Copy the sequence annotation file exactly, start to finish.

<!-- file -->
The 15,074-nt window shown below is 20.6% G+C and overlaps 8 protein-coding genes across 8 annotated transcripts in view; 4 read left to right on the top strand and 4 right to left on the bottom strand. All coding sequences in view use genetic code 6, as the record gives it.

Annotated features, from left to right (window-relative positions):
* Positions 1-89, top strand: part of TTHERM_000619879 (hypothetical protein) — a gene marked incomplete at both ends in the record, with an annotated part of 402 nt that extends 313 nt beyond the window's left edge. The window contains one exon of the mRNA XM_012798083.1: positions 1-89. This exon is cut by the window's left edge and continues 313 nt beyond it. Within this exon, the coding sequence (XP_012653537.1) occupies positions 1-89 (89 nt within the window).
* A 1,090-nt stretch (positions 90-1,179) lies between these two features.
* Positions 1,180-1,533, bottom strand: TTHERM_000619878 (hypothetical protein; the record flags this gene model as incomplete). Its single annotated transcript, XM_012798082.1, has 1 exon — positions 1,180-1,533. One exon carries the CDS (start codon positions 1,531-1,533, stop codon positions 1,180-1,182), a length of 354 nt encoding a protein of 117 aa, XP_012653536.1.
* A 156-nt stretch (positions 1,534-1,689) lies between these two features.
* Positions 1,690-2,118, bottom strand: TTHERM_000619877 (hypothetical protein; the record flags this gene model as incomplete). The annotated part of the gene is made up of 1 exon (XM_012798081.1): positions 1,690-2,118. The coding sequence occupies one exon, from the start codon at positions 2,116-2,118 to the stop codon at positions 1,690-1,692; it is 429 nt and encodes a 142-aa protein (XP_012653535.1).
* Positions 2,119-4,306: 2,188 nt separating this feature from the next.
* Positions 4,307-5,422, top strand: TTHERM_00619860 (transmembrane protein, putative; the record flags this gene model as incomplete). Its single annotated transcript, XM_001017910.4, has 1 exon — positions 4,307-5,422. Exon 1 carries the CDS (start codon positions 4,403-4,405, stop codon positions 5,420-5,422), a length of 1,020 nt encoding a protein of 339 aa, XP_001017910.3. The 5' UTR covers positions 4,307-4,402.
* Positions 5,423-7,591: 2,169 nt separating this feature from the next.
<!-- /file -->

The 15,074-nt window shown below is 20.6% G+C and overlaps 8 protein-coding genes across 8 annotated transcripts in view; 4 read left to right on the top strand and 4 right to left on the bottom strand. All coding sequences in view use genetic code 6, as the record gives it.

Annotated features, from left to right (window-relative positions):
* Positions 1-89, top strand: part of TTHERM_000619879 (hypothetical protein) — a gene marked incomplete at both ends in the record, with an annotated part of 402 nt that extends 313 nt beyond the window's left edge. The window contains one exon of the mRNA XM_012798083.1: positions 1-89. This exon is cut by the window's left edge and continues 313 nt beyond it. Within this exon, the coding sequence (XP_012653537.1) occupies positions 1-89 (89 nt within the window).
* A 1,090-nt stretch (positions 90-1,179) lies between these two features.
* Positions 1,180-1,533, bottom strand: TTHERM_000619878 (hypothetical protein; the record flags this gene model as incomplete). Its single annotated transcript, XM_012798082.1, has 1 exon — positions 1,180-1,533. One exon carries the CDS (start codon positions 1,531-1,533, stop codon positions 1,180-1,182), a length of 354 nt encoding a protein of 117 aa, XP_012653536.1.
* A 156-nt stretch (positions 1,534-1,689) lies between these two features.
* Positions 1,690-2,118, bottom strand: TTHERM_000619877 (hypothetical protein; the record flags this gene model as incomplete). The annotated part of the gene is made up of 1 exon (XM_012798081.1): positions 1,690-2,118. The coding sequence occupies one exon, from the start codon at positions 2,116-2,118 to the stop codon at positions 1,690-1,692; it is 429 nt and encodes a 142-aa protein (XP_012653535.1).
* Positions 2,119-4,306: 2,188 nt separating this feature from the next.
* Positions 4,307-5,422, top strand: TTHERM_00619860 (transmembrane protein, putative; the record flags this gene model as incomplete). Its single annotated transcript, XM_001017910.4, has 1 exon — positions 4,307-5,422. Exon 1 carries the CDS (start codon positions 4,403-4,405, stop codon positions 5,420-5,422), a length of 1,020 nt encoding a protein of 339 aa, XP_001017910.3. The 5' UTR covers positions 4,307-4,402.
* Positions 5,423-7,591: 2,169 nt separating this feature from the next.